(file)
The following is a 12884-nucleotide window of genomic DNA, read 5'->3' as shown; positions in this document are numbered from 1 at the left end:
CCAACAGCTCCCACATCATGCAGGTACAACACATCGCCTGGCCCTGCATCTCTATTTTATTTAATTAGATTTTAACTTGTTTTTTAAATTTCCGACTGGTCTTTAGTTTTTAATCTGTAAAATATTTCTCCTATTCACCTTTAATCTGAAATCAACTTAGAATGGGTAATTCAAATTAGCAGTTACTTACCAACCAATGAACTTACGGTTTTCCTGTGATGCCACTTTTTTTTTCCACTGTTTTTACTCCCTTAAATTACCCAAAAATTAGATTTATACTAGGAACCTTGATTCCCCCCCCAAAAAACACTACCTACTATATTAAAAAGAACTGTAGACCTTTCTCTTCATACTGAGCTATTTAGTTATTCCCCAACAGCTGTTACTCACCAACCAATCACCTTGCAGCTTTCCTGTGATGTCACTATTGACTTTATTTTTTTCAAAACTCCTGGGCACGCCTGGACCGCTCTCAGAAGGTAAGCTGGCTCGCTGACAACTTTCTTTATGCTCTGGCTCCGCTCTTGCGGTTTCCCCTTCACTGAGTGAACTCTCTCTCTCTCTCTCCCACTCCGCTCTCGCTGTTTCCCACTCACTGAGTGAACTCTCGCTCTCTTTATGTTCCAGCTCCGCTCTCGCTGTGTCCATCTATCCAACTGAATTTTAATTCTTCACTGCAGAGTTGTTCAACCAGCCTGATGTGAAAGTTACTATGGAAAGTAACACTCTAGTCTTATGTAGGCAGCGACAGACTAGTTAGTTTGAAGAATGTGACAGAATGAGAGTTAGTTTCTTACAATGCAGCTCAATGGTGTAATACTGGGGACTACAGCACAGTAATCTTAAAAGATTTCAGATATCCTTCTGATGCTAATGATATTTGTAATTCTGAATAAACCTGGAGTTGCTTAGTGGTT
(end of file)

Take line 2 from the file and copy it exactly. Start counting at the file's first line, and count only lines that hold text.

CCAACAGCTCCCACATCATGCAGGTACAACACATCGCCTGGCCCTGCATCTCTATTTTATTTAATTAGATTTTAACTTGTTTTTTAAATTTCCGACTGGTCTTTAGTTTTTAATCTGTAAAATATTTCTCCTATTCACCTTTAATCTGAAATCAACTTAGAATGGGTAATTCAAATTAGCAGTTACTTACCAACCAATGAACTTACGGTTTTCCTGTGATGCCACTTTTTTTTTCCACTGTTTTTACTCCCTTAAATTACCCAAAAATTAGATTTATACTAGGAACCTTGATTCCCCCCCCAAAAAACACTACCTACTATATTAAAAAGAACTGTAGACCTTTCTCTTCATACTGAGCTATTTAGTTATTCCCCAACAGCTGTTACTCACCAACCAATCACCTTGCAGCTTTCCTGTGATGTCACTATTGACTTTATTTTTTTCAAAACTCCTGGGCACGCCTGGACCGCTCTCAGAAGGTAAGCTGGCTCGCTGACAACTTTCTTTATGCTCTGGCTCCGCTCTTGCGGTTTCCCCTTCACTGAGTGAACTCTCTCTCTCTCTCTCCCACTCCGCTCTCGCTGTTTCCCACTCACTGAGTGAACTCTCGCTCTCTTTATGTTCCAGCTCCGCTCTCGCTGTGTCCATCTATCCAACTGAATTTTAATTCTTCACTGCAGAGTTGTTCAACCAGCCTGATGTGAAAGTTACTATGGAAAGTAACACTCTAGTCTTATGTAGGCAGCGACAGACTAGTTAGTTTGAAGAATGTGACAGAATGAGAGTTAGTTTCTTACAATGCAGCTCAATGGTGTAATACTGGGGACTACAGCACAGTAATCTTAAAAGATTTCAGATATCCTTCTGATGCTAATGATATTTGTAATTCTGAATAAACCTGGAGTTGCTTAGTGGTT